Immigration cap won't hit foreign IT worker numbers

Salary levels will exempt techies from scheme to limit number of non-EU migrants

Salary levels will exempt techies from scheme to limit number of non-EU migrants

The government's planned cap on immigration is unlikely to affect the numbers of IT workers from outside the European Union taking up positions in the UK, according to industry groups.

The cap, announced by announced by Home Secretary Theresa May on Tuesday, will limit the number of non-EU staff who can come to the UK to work.

The proposed cap will not apply to skilled non-EU workers who enter the UK through intra-company transfers (ICTs) as long as they earn more than £40,000 a year if planning to stay more than 12 months. ICTs are the route most non-EU IT staff use to join the UK workforce - close to 10,000 such workers entered the country last year in that way.

According to Ameet Nivsarkar, VP for global trade development at Indian IT association Nasscom, most non-EU IT workers already earn close to the £40,000 threshold.

"We expect the impact to be marginal because most of the professionals that we use for IT are skilled professionals whose salary level is already high," he said.

"We did some research, and for the majority of them the salary was close to the £40,000 mark, just a shade below, so the effect [of increasing salaries to £40,000] will be marginal."

Consequently, for many UK businesses and IT services companies, a modest rise in the salaries of non-EU IT workers could provide a simple way of getting around the cap.

The government's cap on non-EU workers may lead to an increase in the cost of IT services

The government's cap on non-EU workers may lead to an increase in the cost of IT services
(Photo credit: Shutterstock)

And with the average IT project lasting at least 18 months, Carrie Hartnell, associate director of UK IT trade association Intellect, said bumping up the salaries of skilled non-EU ICT staff to £40,000 may be the easiest way for companies to ensure they have the skills they need.

"There is still a skills shortage in some areas of the IT industry and people will still need to bring over expertise on particular projects," she said.

"You may find that the cost of those individuals goes up to £40,000, so they can come in for two years or so. It may be that that is the easiest route for a lot of companies."

The burden of increasing salaries for non-EU ICT staff may not necessarily...

...lead to IT service providers and British companies employing UK staff instead, Intellect's Hartnell said, due to the shortage of certain tech skills in the UK.

"If [organisations] could find the skills in the UK they would use them," she told, "because generally it is cheaper to use UK nationals because [organisations] can pay them a salary but they don't have to worry about allowances."

A survey of UK businesses by last year found that one-third reported a shortage of IT skills. Skills identified as being in shortest supply were programming languages such as C, Java and Vb, along with web services, ERP and IT management.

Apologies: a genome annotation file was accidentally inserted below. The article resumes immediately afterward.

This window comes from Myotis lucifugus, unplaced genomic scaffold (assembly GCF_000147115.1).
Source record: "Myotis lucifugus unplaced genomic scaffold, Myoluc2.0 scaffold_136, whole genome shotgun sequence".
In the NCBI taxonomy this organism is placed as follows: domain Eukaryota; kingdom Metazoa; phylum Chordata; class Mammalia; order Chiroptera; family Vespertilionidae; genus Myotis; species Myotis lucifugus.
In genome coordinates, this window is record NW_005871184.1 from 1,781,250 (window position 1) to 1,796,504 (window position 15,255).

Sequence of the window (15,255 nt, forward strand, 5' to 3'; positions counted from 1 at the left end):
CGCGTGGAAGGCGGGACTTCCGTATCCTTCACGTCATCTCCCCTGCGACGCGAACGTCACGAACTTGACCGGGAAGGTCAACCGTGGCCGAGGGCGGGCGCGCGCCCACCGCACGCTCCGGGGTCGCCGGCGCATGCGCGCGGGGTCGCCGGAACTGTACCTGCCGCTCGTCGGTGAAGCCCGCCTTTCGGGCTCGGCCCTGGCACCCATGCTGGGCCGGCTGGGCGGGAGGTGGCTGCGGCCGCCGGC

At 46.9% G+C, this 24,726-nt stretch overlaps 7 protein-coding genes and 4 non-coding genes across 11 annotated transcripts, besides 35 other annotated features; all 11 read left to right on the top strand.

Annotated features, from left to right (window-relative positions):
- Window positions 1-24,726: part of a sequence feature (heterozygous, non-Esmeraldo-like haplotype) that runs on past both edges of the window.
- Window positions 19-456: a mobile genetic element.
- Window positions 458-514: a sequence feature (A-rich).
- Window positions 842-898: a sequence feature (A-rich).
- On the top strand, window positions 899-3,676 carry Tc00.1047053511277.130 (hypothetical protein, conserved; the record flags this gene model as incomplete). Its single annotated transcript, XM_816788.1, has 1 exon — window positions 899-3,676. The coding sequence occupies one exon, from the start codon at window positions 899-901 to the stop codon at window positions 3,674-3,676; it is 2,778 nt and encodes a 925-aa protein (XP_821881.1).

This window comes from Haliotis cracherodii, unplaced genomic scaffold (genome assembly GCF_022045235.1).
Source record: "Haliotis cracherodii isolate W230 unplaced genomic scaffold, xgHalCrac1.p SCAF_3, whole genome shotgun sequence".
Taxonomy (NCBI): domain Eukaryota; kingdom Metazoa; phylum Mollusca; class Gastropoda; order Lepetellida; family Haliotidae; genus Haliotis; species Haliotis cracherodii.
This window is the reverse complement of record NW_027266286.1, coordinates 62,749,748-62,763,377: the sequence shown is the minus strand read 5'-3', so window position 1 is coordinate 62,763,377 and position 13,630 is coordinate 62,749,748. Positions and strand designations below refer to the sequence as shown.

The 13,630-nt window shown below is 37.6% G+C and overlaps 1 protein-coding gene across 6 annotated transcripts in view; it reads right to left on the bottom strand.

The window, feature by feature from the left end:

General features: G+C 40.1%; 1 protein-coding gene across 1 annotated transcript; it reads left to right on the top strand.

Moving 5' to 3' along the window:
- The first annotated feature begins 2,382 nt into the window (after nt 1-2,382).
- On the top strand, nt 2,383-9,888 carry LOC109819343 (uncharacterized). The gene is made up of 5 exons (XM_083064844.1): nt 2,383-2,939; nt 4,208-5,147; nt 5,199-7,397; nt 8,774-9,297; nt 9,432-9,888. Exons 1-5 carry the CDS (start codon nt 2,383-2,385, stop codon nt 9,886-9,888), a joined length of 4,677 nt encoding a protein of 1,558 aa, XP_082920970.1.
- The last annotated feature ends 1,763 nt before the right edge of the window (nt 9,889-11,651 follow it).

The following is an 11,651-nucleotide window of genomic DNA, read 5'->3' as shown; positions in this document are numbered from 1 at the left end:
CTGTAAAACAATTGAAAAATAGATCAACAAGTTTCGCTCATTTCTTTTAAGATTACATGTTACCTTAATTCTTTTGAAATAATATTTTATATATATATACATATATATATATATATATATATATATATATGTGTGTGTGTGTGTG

Even without taking the IT skills shortage into account, Jean-Christophe Bodhuin, UK managing director for analysts Pierre Audoin Consultants, said the £40,000 annual salary threshold for ICTs lasting more than 12 months - along with the government's similar minimum limit of £24,000 for ICTs lasting less than a year - are not high enough to make it competitive to employ UK graduates rather than their offshore counterparts.

"Look at salary levels and you will see that £24,000 is roughly the salary that is the average offered to a graduate developer in the UK," he said.

"Companies will be able to choose between hiring a graduate developer in the UK or bringing an experienced developer from an offshore location to do a job.

"This looks like a political announcement with limited substance. A more interesting incentive would have been a tax relief for companies if they employed UK graduates."

A Home Office spokesman said the number of skilled non-EU workers coming to the UK under ICTs is unlikely to decrease significantly, noting that , the MAC report Limits on Migration, makes it clear that the number of skilled non-EU ICTs is likely remain the "broadly the same" after the cap is introduced.

The spokesman added that the MAC will review the cap and its exemptions annually and make recommendations to the government about how the cap is working and what, if anything, should be changed.

The cap is designed to reduce net migration to the UK from hundreds of thousands per year to tens of thousands, and is set to come into force from April 2011.

The annual limit on migrants coming to the UK under the skilled and highly skilled routes will be set at 21,700. Of those, 20,700 will be under the skilled route and 1,000 under a new "exceptional talent" route. The cap represents a reduction of about 23 per cent on last year's figures, when 28,000 non-EU migrants came to the UK to work by means other than an ICT.